A form of rod puppetry practised in the eastern Indian state of Bihar, yampuri derives its name from its central theme – the depiction of Yama, the Hindu god of death, and the concepts of heaven and hell in the Hindu religious tradition. The performances were meant to be morally instructive and inspire a fear of the afterlife in the audience.
Unlike the puppets of kathi kundhei nacha and daanger putul – forms of rod-puppetry from Odisha and West Bengal respectively – the puppets used in yampuri do not have joints. Instead, the wooden puppets are made as a single piece, and are manipulated using rods and wheeled platforms during a performance.
The stage for yampuri spans 20 x 20 feet, with a height of 2–3 feet. The puppeteers sit inside a series of trench-like spaces within the staging area, from where they manipulate the puppets. The ticketed shows are held in Hindi and Bhojpuri and last for under an hour. The puppeteers are accompanied by musicians, who sit outside the trenches, and play the harmonium, dholak and cymbals.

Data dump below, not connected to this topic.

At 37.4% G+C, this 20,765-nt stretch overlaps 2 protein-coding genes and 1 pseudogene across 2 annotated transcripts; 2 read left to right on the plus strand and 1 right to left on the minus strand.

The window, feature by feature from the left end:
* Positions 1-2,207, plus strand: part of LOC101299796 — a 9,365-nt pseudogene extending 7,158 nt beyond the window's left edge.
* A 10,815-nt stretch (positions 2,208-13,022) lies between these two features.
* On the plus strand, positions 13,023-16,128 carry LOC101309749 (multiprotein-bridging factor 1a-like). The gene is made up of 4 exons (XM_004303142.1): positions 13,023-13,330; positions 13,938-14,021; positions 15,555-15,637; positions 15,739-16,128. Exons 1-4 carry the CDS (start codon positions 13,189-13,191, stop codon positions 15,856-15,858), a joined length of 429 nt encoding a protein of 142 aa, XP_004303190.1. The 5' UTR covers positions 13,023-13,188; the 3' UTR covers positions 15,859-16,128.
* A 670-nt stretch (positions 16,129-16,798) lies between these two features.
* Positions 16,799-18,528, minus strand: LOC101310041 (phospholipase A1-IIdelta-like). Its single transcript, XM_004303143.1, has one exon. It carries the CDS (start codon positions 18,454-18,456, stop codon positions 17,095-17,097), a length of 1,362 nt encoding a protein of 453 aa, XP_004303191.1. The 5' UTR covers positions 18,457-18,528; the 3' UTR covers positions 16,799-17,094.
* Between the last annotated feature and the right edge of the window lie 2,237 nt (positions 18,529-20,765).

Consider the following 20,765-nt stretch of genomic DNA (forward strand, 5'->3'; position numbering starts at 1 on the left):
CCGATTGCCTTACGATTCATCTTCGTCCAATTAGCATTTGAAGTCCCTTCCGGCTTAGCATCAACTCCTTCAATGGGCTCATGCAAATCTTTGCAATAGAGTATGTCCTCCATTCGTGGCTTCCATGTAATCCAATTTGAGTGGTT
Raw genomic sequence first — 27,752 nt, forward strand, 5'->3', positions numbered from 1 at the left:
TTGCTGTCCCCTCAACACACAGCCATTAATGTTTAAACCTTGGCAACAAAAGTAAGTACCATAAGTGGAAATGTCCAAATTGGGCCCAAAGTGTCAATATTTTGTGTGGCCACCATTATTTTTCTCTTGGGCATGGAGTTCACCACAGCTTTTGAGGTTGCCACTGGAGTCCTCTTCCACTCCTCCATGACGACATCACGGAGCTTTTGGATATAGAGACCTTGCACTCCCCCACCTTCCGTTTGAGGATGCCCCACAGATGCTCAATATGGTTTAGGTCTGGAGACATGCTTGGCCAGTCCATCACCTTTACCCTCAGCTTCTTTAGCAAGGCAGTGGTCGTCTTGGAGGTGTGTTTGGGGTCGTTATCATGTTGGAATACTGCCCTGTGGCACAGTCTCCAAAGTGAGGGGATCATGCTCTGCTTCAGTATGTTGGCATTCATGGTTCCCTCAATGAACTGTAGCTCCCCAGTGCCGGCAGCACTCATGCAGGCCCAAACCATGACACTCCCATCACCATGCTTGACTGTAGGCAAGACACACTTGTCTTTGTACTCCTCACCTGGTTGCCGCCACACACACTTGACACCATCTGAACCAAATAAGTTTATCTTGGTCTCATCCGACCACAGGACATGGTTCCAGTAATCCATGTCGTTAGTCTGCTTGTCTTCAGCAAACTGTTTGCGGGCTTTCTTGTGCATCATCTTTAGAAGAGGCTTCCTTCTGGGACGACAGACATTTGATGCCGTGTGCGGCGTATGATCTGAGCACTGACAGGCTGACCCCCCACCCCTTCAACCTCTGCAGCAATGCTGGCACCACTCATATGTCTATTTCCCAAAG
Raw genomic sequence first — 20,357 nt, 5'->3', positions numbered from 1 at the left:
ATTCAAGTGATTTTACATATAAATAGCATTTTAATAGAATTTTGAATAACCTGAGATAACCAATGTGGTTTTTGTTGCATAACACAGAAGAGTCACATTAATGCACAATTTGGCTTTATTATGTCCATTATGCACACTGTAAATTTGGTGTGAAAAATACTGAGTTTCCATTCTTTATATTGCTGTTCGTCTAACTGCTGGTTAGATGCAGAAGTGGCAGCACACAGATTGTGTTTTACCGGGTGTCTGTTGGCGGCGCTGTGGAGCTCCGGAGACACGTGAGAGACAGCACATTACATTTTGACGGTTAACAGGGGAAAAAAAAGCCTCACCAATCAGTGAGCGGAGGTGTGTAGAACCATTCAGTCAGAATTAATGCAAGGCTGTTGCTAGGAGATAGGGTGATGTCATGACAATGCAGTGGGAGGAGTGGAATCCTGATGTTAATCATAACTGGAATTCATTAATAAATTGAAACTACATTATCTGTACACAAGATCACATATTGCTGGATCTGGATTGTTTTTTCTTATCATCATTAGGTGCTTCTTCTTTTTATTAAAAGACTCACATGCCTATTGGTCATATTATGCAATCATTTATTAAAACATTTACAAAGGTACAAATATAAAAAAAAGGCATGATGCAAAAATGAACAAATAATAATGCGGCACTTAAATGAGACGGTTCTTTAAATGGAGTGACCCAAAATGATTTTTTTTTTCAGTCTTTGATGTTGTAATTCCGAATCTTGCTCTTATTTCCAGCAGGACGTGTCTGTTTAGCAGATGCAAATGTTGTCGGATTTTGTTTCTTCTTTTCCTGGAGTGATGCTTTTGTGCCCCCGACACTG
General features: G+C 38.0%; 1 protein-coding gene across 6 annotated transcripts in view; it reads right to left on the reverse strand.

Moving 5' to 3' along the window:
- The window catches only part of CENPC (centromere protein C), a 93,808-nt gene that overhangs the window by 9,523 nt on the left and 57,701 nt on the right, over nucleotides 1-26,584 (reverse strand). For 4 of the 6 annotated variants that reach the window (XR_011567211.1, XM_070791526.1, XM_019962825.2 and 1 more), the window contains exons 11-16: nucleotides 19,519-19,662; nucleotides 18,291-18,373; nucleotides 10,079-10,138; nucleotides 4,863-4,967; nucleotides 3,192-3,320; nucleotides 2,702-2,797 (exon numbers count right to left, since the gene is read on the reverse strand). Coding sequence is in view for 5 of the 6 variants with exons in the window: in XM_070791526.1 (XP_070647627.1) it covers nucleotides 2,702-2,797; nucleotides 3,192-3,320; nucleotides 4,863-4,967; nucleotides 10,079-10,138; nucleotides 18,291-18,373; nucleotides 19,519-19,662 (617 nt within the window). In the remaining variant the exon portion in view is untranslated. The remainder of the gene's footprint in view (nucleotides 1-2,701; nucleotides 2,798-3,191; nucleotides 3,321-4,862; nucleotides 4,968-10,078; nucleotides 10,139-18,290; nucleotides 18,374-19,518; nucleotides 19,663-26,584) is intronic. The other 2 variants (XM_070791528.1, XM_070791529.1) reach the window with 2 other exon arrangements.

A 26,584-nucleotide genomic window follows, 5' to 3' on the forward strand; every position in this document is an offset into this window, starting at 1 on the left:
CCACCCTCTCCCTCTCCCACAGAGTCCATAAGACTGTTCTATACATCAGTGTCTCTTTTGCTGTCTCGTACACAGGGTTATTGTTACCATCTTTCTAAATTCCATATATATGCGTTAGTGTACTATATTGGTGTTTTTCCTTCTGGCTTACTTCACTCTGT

Each performance begins with the entry of Yama and his messengers, followed by Chitragupta, the record-keeper of human actions in the Hindu religious system. The other characters, who represent the newly deceased, appear one by one in front of Yama and are judged for their deeds, based on which he either sends them to heaven (baikuntha) or hell.
The historical origins of yampuri remain unclear. However, a UP-based yampuri troupe, the Karmagat Yampuri Baikuntha Pradarshak Natak Mandali, is believed to be over two hundred years old. Historically, troupes performed yampuri at fairs in Bihar, Uttar Pradesh, West Bengal and Madhya Pradesh. Today, however, the form has become quite rare and is at risk of dying out altogether.
Centre for Cultural Resources and Training. The Art of Puppetry 2. New Delhi: Centre for Cultural Resources and Training, 2015.
Ghosh, Sampa and Utpal K Bannerjee. Indian Puppets. New Delhi: Abhinav Publications, 2005.